A survey of psychology as an empirical/behavioral science with a consideration of underlying philosophical bases in light of a Christian worldview. Topics to be surveyed include development, cognition, learning, motivation, physiology, socialization, personality and psychopathology.

Core Courses:

This course examines the structure and function of the school, foundations of education, qualities required for teacher effectiveness, and contemporary issues in education. A 25-hour fieldwork practicum component is required. Successful completion of this course constitutes one of the requirements for admission to the Teacher Preparation Program. CBEST must be taken during this course.

Application of psychological principles to the education process, role of the teacher and learner, human growth and development, learning styles, motivation, memory, transfer of learning, measurement and evaluation, research and experimentation in learning theory.

Survey of the theories, programs, and instructional practices for English language development, including first and second language acquisition and individual factors affecting language acquisition. Strategies for the application of theory to classroom practice and instruction in content area literacy are emphasized. Principles of educational equity, diversity, and cultural and linguistic responsiveness are examined.

Methods and materials for teaching reading through content areas in secondary schools; attention to reading techniques, testing, and individualization.

During interrelated activities in program coursework and fieldwork, Single Subject candidates relate the Common Core and the state-adopted K-12 academic content standards for candidates in their specific subject area to major concepts and principles in their discipline, including planning, organizing, and implementing effective instruction (Grades 7-12).

Single Subject Pedagogy - Art: 
During interrelated activities in program coursework and fieldwork, Single Subject Art candidates learn, understand and use content-specific teaching strategies for achieving the fundamental goals of the state-adopted K-12 academic content standards for students in Art (Grades 7-12).

Single Subject Pedagogy - English: During interrelated activities in program coursework and fieldwork, Single Subject English candidates learn, understand and use content-specific teaching strategies for achieving the fundamental goals of the state-adopted K-12 academic content standards for students in English (Grades 7-12).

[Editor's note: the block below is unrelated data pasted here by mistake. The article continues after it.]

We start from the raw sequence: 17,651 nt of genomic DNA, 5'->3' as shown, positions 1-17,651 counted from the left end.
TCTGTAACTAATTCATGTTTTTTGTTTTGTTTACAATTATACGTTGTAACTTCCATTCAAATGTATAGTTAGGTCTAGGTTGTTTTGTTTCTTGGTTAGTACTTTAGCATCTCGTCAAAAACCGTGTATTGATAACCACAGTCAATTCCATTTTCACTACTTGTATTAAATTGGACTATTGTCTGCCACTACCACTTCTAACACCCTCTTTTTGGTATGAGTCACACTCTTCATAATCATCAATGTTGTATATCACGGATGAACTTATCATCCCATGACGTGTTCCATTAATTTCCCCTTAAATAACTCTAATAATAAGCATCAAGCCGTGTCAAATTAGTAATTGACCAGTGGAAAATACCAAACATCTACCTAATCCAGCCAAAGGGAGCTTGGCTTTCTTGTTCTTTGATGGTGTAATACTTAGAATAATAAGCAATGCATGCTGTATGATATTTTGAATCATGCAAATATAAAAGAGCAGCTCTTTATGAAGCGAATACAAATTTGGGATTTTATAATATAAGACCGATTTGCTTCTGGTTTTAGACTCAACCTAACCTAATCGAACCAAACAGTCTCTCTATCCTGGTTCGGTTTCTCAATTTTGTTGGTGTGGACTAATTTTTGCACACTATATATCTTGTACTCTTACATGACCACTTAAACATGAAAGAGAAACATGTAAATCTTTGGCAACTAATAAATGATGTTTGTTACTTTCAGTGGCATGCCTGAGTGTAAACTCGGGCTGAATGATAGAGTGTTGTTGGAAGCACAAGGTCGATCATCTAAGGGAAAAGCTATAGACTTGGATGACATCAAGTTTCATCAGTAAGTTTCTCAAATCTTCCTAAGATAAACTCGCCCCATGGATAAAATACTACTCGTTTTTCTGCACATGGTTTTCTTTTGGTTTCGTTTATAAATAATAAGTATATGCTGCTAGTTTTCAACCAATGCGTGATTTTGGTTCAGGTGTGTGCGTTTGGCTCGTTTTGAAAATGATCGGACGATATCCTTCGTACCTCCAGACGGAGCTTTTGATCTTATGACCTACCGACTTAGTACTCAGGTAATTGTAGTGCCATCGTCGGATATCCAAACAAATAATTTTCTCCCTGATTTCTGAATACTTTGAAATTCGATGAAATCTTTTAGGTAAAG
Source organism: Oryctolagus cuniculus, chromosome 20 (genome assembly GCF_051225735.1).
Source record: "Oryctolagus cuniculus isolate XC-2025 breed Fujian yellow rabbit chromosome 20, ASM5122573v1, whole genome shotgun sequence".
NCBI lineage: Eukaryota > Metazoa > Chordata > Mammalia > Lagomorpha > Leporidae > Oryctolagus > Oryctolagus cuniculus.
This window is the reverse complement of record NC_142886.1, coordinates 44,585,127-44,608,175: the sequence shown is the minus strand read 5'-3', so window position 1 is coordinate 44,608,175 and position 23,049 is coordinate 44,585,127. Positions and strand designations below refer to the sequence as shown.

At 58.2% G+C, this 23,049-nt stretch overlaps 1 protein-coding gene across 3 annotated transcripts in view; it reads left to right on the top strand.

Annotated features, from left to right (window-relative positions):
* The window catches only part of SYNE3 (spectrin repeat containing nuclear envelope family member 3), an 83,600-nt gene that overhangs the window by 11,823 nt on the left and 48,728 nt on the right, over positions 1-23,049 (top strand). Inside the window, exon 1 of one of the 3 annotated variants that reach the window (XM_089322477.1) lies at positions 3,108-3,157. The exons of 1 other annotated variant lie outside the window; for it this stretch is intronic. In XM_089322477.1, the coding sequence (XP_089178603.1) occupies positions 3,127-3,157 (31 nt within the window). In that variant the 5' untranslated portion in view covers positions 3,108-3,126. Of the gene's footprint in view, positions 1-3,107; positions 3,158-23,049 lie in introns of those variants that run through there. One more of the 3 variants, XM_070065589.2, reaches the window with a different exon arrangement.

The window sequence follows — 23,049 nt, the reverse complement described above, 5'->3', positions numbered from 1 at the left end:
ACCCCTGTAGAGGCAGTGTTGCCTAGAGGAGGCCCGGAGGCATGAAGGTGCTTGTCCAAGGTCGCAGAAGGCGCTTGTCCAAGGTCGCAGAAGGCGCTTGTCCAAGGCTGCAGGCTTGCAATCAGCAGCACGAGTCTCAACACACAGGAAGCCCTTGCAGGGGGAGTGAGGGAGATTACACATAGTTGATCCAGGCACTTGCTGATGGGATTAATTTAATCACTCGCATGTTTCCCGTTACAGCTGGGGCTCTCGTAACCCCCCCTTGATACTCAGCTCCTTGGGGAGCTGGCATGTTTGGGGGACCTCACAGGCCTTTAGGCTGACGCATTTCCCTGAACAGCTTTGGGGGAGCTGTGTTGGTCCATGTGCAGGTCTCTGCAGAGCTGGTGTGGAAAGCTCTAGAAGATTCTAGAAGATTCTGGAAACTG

Single Subject Pedagogy - Methods of Teaching Spanish as a Foreign Language: During interrelated activities in program coursework and fieldwork, Single Subject Modern Language candidates learn, understand, and use specific teaching strategies and activities for achieving the fundamental goals of the state-adopted K-12 Foreign Language Framework and Student Academic Content Standards for students learning Spanish (Grades 7-12).

Single Subject Pedagogy - Health Science: 
During interrelated activities in program coursework and fieldwork, Single Subject Health Science candidates learn, understand and use content-specific teaching strategies for achieving the fundamental goals of the state-adopted K-12 academic content standards for students in Health Science (Grades 7-12).

Single Subject Pedagogy - History/Social Science: During interrelated activities in program coursework and fieldwork, Single Subject History/Social Science candidates learn, understand and use content-specific teaching strategies for achieving the fundamental goals of the K-12 state-adopted academic content standards for History/Social Science (Grades 7-12).

Single Subject Pedagogy - Mathematics: During interrelated activities in program coursework and fieldwork, Single Subject Mathematics candidates acquire a deep understanding of the interrelated components of a balanced program of mathematics instruction: computational and procedural skills; conceptual understanding of mathematics; and problem solving skills in mathematics, and acquire pedagogical skills that assist students in learning K-12 state-adopted academic content standards for Mathematics (Grades 7-12).

Single Subject Pedagogy - Physical Education: During interrelated activities in program coursework and fieldwork, Single Subject Physical Education candidates learn, understand and use content-specific teaching strategies for helping students in learning K-12 state-adopted academic content standards for Physical Education (Grades 7-12).

Single Subject Pedagogy - Science: During interrelated activities in program coursework and fieldwork, Single Subject Science candidates relate the state-adopted K-12 academic content standards for students in Science (Grades 7-12) to major concepts, principles and investigations in the science disciplines, including planning, organizing, and implementing effective instruction.

 

Secondary school curriculum, assessment, classroom management and teaching methods as they apply to the content areas in secondary school settings.

A 60-hour fieldwork requirement to support the practical application of LEDU 436 Secondary Curriculum content. Candidates will design and teach several classroom lessons in local secondary schools.

Full-time laboratory experience in school classrooms under the direction of qualified supervising master teachers and University supervisors. University seminar required.

See LEDU 450.

General Physical Science